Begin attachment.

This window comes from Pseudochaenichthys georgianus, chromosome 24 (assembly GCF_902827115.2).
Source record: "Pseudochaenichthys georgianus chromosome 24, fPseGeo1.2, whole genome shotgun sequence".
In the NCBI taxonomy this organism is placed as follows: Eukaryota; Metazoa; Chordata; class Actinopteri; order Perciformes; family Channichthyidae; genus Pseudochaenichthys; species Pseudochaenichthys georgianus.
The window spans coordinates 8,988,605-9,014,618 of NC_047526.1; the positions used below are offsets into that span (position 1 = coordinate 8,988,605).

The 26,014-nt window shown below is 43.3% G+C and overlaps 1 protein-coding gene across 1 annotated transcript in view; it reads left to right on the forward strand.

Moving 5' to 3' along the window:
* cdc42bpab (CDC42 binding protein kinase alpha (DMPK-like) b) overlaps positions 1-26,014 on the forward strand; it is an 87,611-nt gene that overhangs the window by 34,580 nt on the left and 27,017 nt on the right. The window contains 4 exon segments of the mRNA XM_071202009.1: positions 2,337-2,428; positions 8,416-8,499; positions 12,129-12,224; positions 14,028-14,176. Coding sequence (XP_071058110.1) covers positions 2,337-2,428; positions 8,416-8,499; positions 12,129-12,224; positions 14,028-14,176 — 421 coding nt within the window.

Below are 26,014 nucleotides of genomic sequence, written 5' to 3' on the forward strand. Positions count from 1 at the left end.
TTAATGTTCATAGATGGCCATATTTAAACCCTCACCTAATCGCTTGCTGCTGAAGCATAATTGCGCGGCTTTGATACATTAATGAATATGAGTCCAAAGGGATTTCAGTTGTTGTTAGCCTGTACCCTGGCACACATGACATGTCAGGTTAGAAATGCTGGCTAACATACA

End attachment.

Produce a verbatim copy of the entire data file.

This window comes from Pseudochaenichthys georgianus, chromosome 24 (assembly GCF_902827115.2).
Source record: "Pseudochaenichthys georgianus chromosome 24, fPseGeo1.2, whole genome shotgun sequence".
In the NCBI taxonomy this organism is placed as follows: Eukaryota; Metazoa; Chordata; class Actinopteri; order Perciformes; family Channichthyidae; genus Pseudochaenichthys; species Pseudochaenichthys georgianus.
The window spans coordinates 8,988,605-9,014,618 of NC_047526.1; the positions used below are offsets into that span (position 1 = coordinate 8,988,605).

The 26,014-nt window shown below is 43.3% G+C and overlaps 1 protein-coding gene across 1 annotated transcript in view; it reads left to right on the forward strand.

Moving 5' to 3' along the window:
* cdc42bpab (CDC42 binding protein kinase alpha (DMPK-like) b) overlaps positions 1-26,014 on the forward strand; it is an 87,611-nt gene that overhangs the window by 34,580 nt on the left and 27,017 nt on the right. The window contains 4 exon segments of the mRNA XM_071202009.1: positions 2,337-2,428; positions 8,416-8,499; positions 12,129-12,224; positions 14,028-14,176. Coding sequence (XP_071058110.1) covers positions 2,337-2,428; positions 8,416-8,499; positions 12,129-12,224; positions 14,028-14,176 — 421 coding nt within the window.

Below are 26,014 nucleotides of genomic sequence, written 5' to 3' on the forward strand. Positions count from 1 at the left end.
TTAATGTTCATAGATGGCCATATTTAAACCCTCACCTAATCGCTTGCTGCTGAAGCATAATTGCGCGGCTTTGATACATTAATGAATATGAGTCCAAAGGGATTTCAGTTGTTGTTAGCCTGTACCCTGGCACACATGACATGTCAGGTTAGAAATGCTGGCTAACATACA